04 May, 2017
The National Security Agency (NSA) in 2016 agreed to nearly 2,000 requests from officials within the government to reveal the identities of USA persons caught up in foreign surveillance, according to an annual transparency report released on Tuesday. Privacy advocates suggest the law is too broad and wide-ranging, allowing the NSA to collect everything from internet activity to phone communications without the need first to obtain a warrant. (At that time the agency could scoop up "billions of records per day", said one 2014 study.) The figure of "151 million" is also misleading, said the NSA, as it counts multiple calls made to or from the same phone number.
The United States passed the USA Freedom Act in 2015 that was created to curb mass surveillance programs that the U.S. agencies engaged in since the September 11 attacks. The goal of the report was to measure the effects of the 2015 USA Freedom Act.
Never miss a story again - sign up to our Telegram channel and we'll keep you up to speed! The report shows that in 2016 the NSA received warrants to collect such information on only 46 terrorism suspects.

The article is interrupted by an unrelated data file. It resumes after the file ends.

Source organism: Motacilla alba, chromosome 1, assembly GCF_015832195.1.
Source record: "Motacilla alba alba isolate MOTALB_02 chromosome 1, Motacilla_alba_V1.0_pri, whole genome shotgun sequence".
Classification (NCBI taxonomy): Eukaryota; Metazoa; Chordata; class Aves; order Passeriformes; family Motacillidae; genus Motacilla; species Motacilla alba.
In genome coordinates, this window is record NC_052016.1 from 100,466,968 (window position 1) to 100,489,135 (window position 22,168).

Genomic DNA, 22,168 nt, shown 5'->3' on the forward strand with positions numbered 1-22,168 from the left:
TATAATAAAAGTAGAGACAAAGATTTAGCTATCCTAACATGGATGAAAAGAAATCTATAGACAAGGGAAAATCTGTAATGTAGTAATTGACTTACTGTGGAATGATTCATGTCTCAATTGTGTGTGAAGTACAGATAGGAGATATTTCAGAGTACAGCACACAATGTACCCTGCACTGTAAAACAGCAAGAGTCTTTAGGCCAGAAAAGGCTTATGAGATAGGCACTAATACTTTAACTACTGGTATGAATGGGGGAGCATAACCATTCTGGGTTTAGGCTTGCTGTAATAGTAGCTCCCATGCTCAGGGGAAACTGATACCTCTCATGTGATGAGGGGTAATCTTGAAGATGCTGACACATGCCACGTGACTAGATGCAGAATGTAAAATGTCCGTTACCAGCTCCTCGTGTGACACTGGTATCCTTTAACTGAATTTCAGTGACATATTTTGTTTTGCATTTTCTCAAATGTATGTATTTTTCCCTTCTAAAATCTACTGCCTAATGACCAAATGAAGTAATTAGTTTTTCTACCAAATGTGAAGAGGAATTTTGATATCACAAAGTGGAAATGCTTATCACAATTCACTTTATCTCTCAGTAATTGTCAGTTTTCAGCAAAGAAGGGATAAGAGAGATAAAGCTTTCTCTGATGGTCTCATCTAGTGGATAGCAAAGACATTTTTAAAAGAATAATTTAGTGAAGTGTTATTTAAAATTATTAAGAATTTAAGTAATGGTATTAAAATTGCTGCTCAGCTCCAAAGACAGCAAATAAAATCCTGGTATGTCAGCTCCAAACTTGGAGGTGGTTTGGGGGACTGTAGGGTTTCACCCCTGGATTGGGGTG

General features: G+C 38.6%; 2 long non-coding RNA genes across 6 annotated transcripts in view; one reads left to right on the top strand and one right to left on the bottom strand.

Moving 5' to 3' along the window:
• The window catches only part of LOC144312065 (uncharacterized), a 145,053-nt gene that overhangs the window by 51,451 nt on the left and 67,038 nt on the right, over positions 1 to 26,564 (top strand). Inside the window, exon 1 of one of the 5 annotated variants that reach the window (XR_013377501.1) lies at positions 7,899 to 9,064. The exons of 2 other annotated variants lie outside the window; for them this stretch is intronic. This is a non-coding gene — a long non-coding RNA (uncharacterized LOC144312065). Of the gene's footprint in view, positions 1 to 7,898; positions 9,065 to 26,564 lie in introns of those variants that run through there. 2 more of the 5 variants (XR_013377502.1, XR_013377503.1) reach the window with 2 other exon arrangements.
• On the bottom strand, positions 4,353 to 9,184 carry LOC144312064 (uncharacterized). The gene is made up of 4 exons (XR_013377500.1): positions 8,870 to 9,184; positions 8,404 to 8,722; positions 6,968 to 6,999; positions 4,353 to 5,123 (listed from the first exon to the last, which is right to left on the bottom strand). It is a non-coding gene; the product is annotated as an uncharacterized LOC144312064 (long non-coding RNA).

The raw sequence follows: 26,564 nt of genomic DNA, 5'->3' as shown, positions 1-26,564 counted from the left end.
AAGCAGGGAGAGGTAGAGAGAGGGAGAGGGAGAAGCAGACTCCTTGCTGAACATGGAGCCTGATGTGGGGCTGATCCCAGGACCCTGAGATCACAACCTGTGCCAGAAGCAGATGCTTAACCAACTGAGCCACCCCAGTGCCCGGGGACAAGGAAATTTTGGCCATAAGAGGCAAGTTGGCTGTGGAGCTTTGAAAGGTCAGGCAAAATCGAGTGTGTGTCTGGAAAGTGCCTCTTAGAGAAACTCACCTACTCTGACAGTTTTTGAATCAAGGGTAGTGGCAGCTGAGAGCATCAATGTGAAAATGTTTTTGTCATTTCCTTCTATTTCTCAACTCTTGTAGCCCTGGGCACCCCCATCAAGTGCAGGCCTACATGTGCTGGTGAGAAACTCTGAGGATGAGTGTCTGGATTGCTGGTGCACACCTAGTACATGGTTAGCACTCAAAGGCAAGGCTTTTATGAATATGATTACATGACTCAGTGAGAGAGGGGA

By "targets", the report says, it refers to individuals, groups or even foreign nations that use a particular telephone number or email address.
We are perhaps supposed to feel better by knowing that the 151 million records of Americans gobbled up past year included multiple calls made from or to the same phone numbers.
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As Reuters points out, the reports comes when the Congress prepares to trigger again Section 702 of the Foreign Intelligence Surveillance Act - a part that allows the NSA to collect information on foreign persons located overseas.
Both Republican and Democratic members of the congressional intelligence committees have said that so far they have found no evidence to support either allegation.
It's got to do with the "hops": for example, if a target phone number calls another phone number, that's one hop. They said they had no breakdown of how many individuals' phone records were among those collected. And we should find out what the hell is going on, ' he said. Under the provisions of the Foreign Intelligence Surveillance Act (FISA), orders with the tag "probable cause" issued on a yearly basis remained steady for the most part, with 1,559 orders issued by Foreign Intelligence Surveillance Court (FISC) applying to an estimated 1,687 targets, 336 of whom are labeled "US persons".
USA officials on Tuesday argued the 151 million records collected previous year were tiny compared with the number gathered under procedures that were stopped after former NSA contractor Edward Snowden revealed the surveillance programme in 2013. However, the report failed to mention how often the NSA shared information with the FBI and other intelligence agencies when conducting investigations.